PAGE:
Doctors and nurses leaders welcome training funds
Doctors and nurses leaders have welcomed an extra £27m of funding to train more medical staff in Scotland.
First Minister Nicola Sturgeon said the money would increase the number of medical school places by 50.
Training will also be provided for 500 advanced nurse practitioners and a programme launched to help less well-off students train as doctors.
Opposition politicians said the five-year funding pledge was just a "drop in the ocean".
Ms Sturgeon made the funding announcement in a speech at Queen Margaret University in Musselburgh on Wednesday.
The £27m commitment will be delivered over five years, until 2020/21, and includes:
- £23m to increase the number of medical school places from 850 to 900 from August
- £3m continued investment in rolling out the role of Advanced Nurse Practitioner
- An entry level programme to support secondary students from deprived backgrounds to prepare for undergraduate medicine courses
- A Scottish graduate entry programme in medicine that offers to pay fees for students who agree to work in the Scottish NHS after qualifying
- A £1m discretionary fund for nursing and midwifery students experiencing financial difficulties.
In her speech, Ms Sturgeon also acknowledged the challenges in recruiting GPs.
She said: "We already know the next decade will present real challenges for us in recruiting GPs.
"Many of our current GPs are due to retire and an increasing proportion will choose to work part time.
"What we need to do is take action now to address that and that's why we've increased the number of GP training places from 300 a year to 400 and we're trying to encourage former GPs who have perhaps left the profession to care for children or elderly relatives to come back."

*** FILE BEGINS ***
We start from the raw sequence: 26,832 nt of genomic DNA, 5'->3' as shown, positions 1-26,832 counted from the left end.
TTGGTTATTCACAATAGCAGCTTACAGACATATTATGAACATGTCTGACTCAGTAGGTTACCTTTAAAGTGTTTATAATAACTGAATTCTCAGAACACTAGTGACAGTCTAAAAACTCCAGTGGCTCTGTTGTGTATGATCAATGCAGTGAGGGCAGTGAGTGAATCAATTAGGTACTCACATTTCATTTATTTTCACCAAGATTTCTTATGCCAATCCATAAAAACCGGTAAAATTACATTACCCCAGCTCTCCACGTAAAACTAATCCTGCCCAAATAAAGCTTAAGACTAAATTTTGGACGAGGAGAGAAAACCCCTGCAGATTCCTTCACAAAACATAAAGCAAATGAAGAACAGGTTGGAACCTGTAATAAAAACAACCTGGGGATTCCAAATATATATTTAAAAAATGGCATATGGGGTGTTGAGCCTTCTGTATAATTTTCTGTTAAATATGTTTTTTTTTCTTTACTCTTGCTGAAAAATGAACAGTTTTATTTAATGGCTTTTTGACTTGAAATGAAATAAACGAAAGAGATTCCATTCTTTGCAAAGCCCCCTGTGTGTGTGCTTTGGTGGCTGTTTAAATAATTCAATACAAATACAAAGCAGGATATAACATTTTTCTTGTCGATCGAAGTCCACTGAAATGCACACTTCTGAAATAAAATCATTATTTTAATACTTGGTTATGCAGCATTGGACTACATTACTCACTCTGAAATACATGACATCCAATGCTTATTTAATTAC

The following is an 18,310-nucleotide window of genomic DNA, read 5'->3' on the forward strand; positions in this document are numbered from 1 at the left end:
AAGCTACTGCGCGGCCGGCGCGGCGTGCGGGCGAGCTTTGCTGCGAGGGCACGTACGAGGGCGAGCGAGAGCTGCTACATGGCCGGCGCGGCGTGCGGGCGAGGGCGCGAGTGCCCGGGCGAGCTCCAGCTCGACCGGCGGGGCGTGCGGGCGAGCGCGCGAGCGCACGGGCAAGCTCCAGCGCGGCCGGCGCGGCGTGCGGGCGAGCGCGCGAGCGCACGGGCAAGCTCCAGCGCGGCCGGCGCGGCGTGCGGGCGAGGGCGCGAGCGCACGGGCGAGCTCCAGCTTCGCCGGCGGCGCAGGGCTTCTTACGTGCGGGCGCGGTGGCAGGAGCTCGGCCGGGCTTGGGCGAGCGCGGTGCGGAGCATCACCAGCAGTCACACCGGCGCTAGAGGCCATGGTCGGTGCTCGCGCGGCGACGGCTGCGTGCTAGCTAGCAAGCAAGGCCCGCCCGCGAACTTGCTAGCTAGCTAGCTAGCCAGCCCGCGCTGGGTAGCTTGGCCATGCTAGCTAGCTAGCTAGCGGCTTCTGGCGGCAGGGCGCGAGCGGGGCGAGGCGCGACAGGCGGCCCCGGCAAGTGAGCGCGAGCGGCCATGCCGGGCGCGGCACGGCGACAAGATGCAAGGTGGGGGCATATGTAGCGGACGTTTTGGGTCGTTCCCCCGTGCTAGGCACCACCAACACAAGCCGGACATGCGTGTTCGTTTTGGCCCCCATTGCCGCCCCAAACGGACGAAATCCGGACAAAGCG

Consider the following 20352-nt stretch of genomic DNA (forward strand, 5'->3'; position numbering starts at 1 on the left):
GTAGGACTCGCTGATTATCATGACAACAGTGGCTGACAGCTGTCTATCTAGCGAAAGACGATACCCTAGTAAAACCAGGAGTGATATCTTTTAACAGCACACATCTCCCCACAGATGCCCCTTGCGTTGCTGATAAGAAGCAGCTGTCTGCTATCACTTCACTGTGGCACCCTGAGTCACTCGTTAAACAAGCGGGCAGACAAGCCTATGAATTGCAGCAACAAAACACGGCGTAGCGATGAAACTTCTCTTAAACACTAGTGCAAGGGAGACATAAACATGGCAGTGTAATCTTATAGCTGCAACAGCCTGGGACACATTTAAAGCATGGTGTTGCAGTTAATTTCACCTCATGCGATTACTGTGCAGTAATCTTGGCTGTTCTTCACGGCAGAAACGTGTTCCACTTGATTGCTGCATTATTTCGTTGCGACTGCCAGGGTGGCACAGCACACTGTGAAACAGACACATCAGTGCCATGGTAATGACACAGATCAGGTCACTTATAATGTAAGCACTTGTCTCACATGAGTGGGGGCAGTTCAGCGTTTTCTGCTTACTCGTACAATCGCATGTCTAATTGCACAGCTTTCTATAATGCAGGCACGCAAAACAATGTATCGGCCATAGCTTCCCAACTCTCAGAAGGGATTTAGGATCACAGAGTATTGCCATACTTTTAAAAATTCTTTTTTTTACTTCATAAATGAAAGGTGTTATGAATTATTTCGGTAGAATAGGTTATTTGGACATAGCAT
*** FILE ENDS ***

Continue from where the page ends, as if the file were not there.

On Monday, a new recruitment campaign by the Scottish government called for junior doctors across the UK to consider a career in Scotland.
The additional investment in widening access to medical careers was praised by Prof Derek Bell, president of the Royal College of Physicians of Edinburgh.
He said: "Widening participation in the medical profession is a key element in addressing the future challenges of the NHS.
"We must ensure that a career in medicine is open to all those with ability and not restricted by factors such as socio-economic status."
BMA Scotland welcomed the extra medical places but asked for more investment in further training once students had completed their initial medical studies.
Dr Peter Bennie, chairman of BMA Scotland, said he looked forward to seeing more detail on how students from deprived backgrounds would be supported in their medical careers.
He said: "If students from the lowest income households are to be encouraged into higher education, then it needs to be affordable and the support available must ensure students can meet their day-to-day living costs."
Theresa Fyffe, Royal College of Nursing (RCN) Scotland director, said: "The first minister demonstrated an awareness of the crucial role that today's nurses play in delivering health services in hospitals and across our communities.
"The package of measures she announced will help to ensure that future generations benefit from the unique skills and knowledge that members of nursing teams bring to health services and to their patients."
Scottish Liberal Democrat health spokesman Jim Hume said the Scottish government was "only just waking up" to a recruitment crisis in the NHS.
He said: "This is a rushed response to what she knows are ticking time-bombs but will not provide additional resources immediately.
"This investment is a drop in the ocean that will not deliver what's needed so desperately on the ground."